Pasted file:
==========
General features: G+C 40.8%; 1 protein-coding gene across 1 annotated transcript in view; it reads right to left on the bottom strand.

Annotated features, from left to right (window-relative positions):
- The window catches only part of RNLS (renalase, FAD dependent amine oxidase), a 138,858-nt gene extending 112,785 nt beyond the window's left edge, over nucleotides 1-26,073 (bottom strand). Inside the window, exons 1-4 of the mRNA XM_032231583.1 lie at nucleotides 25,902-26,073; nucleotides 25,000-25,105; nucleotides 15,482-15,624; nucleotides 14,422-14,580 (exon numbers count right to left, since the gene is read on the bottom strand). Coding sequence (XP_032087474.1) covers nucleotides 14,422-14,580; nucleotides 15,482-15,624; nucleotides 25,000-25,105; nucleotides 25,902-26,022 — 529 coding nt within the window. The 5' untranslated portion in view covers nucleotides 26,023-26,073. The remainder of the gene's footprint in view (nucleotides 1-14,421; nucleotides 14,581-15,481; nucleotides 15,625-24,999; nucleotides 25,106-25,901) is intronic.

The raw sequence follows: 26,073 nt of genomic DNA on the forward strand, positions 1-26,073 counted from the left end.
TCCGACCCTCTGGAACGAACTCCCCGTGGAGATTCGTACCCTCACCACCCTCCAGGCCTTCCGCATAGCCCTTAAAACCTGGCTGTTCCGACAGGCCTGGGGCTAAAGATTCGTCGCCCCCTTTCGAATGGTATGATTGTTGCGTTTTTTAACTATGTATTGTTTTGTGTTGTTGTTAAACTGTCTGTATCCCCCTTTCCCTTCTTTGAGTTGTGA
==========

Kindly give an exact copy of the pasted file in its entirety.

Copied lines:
General features: G+C 40.8%; 1 protein-coding gene across 1 annotated transcript in view; it reads right to left on the bottom strand.

Annotated features, from left to right (window-relative positions):
- The window catches only part of RNLS (renalase, FAD dependent amine oxidase), a 138,858-nt gene extending 112,785 nt beyond the window's left edge, over nucleotides 1-26,073 (bottom strand). Inside the window, exons 1-4 of the mRNA XM_032231583.1 lie at nucleotides 25,902-26,073; nucleotides 25,000-25,105; nucleotides 15,482-15,624; nucleotides 14,422-14,580 (exon numbers count right to left, since the gene is read on the bottom strand). Coding sequence (XP_032087474.1) covers nucleotides 14,422-14,580; nucleotides 15,482-15,624; nucleotides 25,000-25,105; nucleotides 25,902-26,022 — 529 coding nt within the window. The 5' untranslated portion in view covers nucleotides 26,023-26,073. The remainder of the gene's footprint in view (nucleotides 1-14,421; nucleotides 14,581-15,481; nucleotides 15,625-24,999; nucleotides 25,106-25,901) is intronic.

The raw sequence follows: 26,073 nt of genomic DNA on the forward strand, positions 1-26,073 counted from the left end.
TCCGACCCTCTGGAACGAACTCCCCGTGGAGATTCGTACCCTCACCACCCTCCAGGCCTTCCGCATAGCCCTTAAAACCTGGCTGTTCCGACAGGCCTGGGGCTAAAGATTCGTCGCCCCCTTTCGAATGGTATGATTGTTGCGTTTTTTAACTATGTATTGTTTTGTGTTGTTGTTAAACTGTCTGTATCCCCCTTTCCCTTCTTTGAGTTGTGA